The COVID-19-driven decline in container trade may finally end carriers’ interest in ultra large container vessels (ULCVs) and focus their fleet replenishments on smaller — but still large — ships that can be deployed on more trade lanes.
The reasoning behind deploying ULCVs is that the larger the ship, the greater the ability to spread operating costs over more boxes, allowing carriers to bring down the average cost per container. But economies of scale only work when a ship is full, which typically only happens on headhaul trades at peak periods.
“There has been talk for a number of years that we have reached the end of the scale increases in vessel size, and the current crisis might cause a rethink in vessel size,” said Theo Notteboom, a Europe-based academic in maritime studies. “In the longer term, there is also a concern that the US-China trade war will see near-shoring moving manufacturing away from China, so the economic activity” will be increasingly regional, rather than global.
From a flexibility perspective, new-Panamax vessels, with capacities ranging between 10,000 to 15,000 TEU, allow carriers to deploy the largest ships able to traverse the Panama Canal while still benefiting from economies of scale, Notteboom told JOC.com. Ships with capacities of up to 14,500 TEU can transit the waterway.
The scale of the payoff from building larger vessels to reduce average slot costs, however, begins to weaken as ship sizes near 20,000 TEU. Additionally, analysts say that bigger ships mean larger safety risks in part because large volumes of cargo on board puts added stress on the ships.
“The logic on Asia-Europe has been on achieving cost leadership by investing in the biggest ships possible and being part of an alliance. But the current crisis could be a game changer,” Notteboom said.
The world’s largest container vessel was named Thursday by HMM in South Korea. The HMM Algeciras is the first of 12 ships, each with a capacity of 24,000 TEU, that will all be in service by September on the Asia-Europe trade, which contains the only routes that can accommodate such large vessels.
That lack of options locks ULCVs into Asia-Europe routes and limits the giant vessels to the few hub ports capable of handling container exchanges per call that can reach 10,000 TEU.
A sea change in ship ordering?
Lars Jensen, CEO of Sea-Intelligence Maritime Consulting, told a JOC.com webcast last month that carriers should begin now to plan for the trade patterns that will emerge in the coming decades as developing nations increase their import and export volumes.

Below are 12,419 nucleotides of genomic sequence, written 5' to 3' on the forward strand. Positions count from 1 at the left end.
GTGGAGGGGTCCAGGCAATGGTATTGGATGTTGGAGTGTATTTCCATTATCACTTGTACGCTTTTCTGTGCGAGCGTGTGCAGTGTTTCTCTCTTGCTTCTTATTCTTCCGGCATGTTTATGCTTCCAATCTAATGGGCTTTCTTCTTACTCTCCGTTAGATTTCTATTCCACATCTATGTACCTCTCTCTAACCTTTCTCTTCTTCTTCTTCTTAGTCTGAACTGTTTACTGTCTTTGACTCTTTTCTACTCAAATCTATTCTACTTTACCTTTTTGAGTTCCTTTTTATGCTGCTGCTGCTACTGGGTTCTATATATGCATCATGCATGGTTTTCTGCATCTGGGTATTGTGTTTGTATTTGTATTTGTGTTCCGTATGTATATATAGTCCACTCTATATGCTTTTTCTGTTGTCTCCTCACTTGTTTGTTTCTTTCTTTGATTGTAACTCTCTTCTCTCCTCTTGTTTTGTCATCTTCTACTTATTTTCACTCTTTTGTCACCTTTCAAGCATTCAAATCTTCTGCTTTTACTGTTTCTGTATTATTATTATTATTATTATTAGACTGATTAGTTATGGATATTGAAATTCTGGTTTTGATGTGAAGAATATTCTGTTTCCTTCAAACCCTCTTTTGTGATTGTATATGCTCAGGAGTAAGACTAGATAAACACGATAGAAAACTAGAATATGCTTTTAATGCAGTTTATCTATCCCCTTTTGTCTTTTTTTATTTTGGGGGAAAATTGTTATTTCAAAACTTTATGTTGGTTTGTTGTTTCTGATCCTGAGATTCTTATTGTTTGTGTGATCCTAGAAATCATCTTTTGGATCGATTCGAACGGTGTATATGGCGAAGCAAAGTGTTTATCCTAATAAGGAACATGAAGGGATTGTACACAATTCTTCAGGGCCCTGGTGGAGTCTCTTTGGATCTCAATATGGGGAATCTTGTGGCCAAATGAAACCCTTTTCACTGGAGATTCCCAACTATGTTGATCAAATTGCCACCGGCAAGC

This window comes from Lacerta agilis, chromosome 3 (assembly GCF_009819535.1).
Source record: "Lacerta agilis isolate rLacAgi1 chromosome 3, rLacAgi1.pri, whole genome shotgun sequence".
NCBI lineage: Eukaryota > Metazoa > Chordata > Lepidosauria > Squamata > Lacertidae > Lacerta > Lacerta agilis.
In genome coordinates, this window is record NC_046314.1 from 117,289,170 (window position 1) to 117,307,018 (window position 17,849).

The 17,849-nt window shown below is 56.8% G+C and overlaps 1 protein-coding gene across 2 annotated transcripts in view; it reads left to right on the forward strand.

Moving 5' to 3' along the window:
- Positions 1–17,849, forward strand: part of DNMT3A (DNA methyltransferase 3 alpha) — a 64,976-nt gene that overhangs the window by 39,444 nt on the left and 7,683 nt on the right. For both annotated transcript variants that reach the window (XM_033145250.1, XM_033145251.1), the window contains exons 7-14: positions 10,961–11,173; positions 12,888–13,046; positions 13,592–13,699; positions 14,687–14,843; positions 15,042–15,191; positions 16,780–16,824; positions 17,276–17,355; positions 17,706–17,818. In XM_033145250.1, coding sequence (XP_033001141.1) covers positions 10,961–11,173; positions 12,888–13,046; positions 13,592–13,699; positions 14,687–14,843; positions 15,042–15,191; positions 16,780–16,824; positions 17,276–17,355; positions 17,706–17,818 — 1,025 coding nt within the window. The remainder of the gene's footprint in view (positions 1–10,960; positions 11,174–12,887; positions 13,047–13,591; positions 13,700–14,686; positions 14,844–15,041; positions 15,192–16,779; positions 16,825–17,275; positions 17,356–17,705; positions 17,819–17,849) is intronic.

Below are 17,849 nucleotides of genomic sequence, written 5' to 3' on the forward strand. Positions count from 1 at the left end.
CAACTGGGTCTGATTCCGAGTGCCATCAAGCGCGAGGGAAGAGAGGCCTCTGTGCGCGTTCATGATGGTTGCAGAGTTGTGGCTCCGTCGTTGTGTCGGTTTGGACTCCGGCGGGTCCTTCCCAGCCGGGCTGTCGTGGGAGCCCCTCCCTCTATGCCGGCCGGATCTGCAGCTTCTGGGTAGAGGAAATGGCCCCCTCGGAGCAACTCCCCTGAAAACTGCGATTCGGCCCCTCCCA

“We need to be clear on the standard vessel needed by 2050 and start ordering them for fleet replenishment,” he said.
“Supply chain dispersal will become more pronounced,” Jensen said. Although the mega-ships will still serve the highest-volume trade lanes linking North Asia with Europe and North America, carriers should direct future orders toward somewhat smaller vessels that are better suited to the ports and infrastructure in faster-growing regions such as Central and South Asia, Latin America, and sub-Saharan and North Africa, he said.
ULCVs of 15,000 TEU and above continue to dominate ship orders, accounting for 58 percent of the order book that stands at 2.5 million TEU, according to analysis by IHS Markit, parent company of JOC.com. The total capacity of ordered ULCVs, which include ships as large as up to 24,000 TEU, will boost the total UCLV fleet by 44 percent — if all ships are delivered.
The orderbook for vessels of 10,000 to 15,000 TEU does not yet reflect a shift away from ULCVs, but 22 percent of the total orders — or 558,810 TEU — are for these new-Panamax ships. That equates for about 12 percent of the current new-Panamax fleet of 4.8 million TEU.
The largest share of the ULCV orders is held by the Ocean Alliance (CMA CGM, Cosco Shipping, OOCL and Evergreen) at just over 800,000 TEU, followed by THE Alliance (Hapag Lloyd, Ocean Network Express, Yang Ming, and HMM) at just under 400,000 TEU, and the 2M carriers (Maersk and Mediterranean Shipping Co.) at 145,000 TEU.
Senior Editor Greg Knowler contributed to this report.